Within the UN system in Iraq, we play the primary role in integrating development agencies. Alongside the World Health Organization’s preparedness plan, and the Humanitarian Country Team’s Humanitarian Response Plan, UNDP Iraq is leading the UN development system in conceiving the UN Recovery Framework for COVID-19 – a roadmap for the United Nations Development System to support Iraq’s recovery from yet another disaster. We commenced this critical work even before the UN Framework was launched, and anticipate that a draft will be completed shortly, informing the collective UN development response for the next two years.

Extreme challenges

Our staff face extreme challenges yet make little complaints. Some nights in Baghdad we wake up to a wailing alarm, signaling a rocket attack in the Green Zone (that’s if the sound of the explosion doesn’t wake you up first.) Over the loudspeaker, instructions are repeated, over and over: “Take cover, put on your PPE, move away from the windows and the doors. Other days we are forced to cancel field missions at the last minute because ISIL sleeper cells have attacked, or demonstrators flooded the streets.

Only one-tenth of international staff remain at the UN compound in Baghdad. We are serviced by a basic clinic, so getting sick in conditions like this with limited to non-existing healthcare services is a legitimate, everyday fear. For those of us who do remain, we live in total lockdown, surrounded by thick, 12-foot-high concrete steel reinforced T-walls and barbed wire, with limited movements, no restaurants or entertainment, and unable to see family and friends. This is the reality of our everyday life, well before COVID-19, and now the world has had a glimpse of it too. Our lifestyle comes with sacrifices we have willingly made to help Iraq return to the great country it once was. But these sacrifices are made by UN staff all over the world, living and working in countries affected by conflict.

Of course, it’s not always doom and gloom. In Baghdad, lifting the UN compound’s dreary, beige T-walls is the occasional hand-painted mural, depicting images of Iraq in its glory days. And of course, the ear-to-ear grin of the Fijian guard unit, who are employed to keep us safe, and who never go one day without saying “Bula ma’am!” It’s a place where you pick up new hobbies like gardening, planting your vegetables in a small pot. It’s where you learn new recipes, make new friends, and gain second families.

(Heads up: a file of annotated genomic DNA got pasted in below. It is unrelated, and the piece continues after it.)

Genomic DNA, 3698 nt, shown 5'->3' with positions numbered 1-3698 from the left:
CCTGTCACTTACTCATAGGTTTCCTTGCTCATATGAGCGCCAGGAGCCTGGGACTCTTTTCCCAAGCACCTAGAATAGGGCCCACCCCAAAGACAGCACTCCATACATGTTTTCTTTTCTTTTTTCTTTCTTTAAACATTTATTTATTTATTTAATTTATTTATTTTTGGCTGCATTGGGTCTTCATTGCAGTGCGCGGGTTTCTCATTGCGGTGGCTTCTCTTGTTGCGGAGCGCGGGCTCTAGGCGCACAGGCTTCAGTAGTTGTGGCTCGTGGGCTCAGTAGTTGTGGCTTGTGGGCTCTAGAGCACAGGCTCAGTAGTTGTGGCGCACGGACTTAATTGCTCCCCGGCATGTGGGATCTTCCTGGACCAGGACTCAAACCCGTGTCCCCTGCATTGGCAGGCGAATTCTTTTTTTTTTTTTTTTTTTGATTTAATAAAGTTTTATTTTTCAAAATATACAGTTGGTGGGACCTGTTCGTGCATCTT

The "land between two rivers" adapts to its most recent challenge

A T-wall recently painted by an Iraqi NGO, adding much-needed color and life to the UN compound.


The "land between two rivers" adapts to its most recent challenge

The ear-to-ear grin of the Fijian guard unit, who are employed to keep us safe, and who never go one day without saying “Bula ma’am!”


What drives us to persist conditions like this is our impact on communities. Seeing a shopkeeper open up his bakery for the first time, four years after fleeing from ISIL. Students, males and females, at Mosul University, once ISIL’s headquarters, back on their study benches. Drawings of children depicting themselves as future doctors, engineers and humanitarians. The unwavering hospitality of even the poorest of families when we enter their homes. And the rewarding feeling of being able to deliver these results in the face of enormous difficulties

The story of UNDP in Iraq starts with its staff, who work well beyond their call of duty. It’s an inspirational story that I hope one day ends with young people reading their books by the Tigris.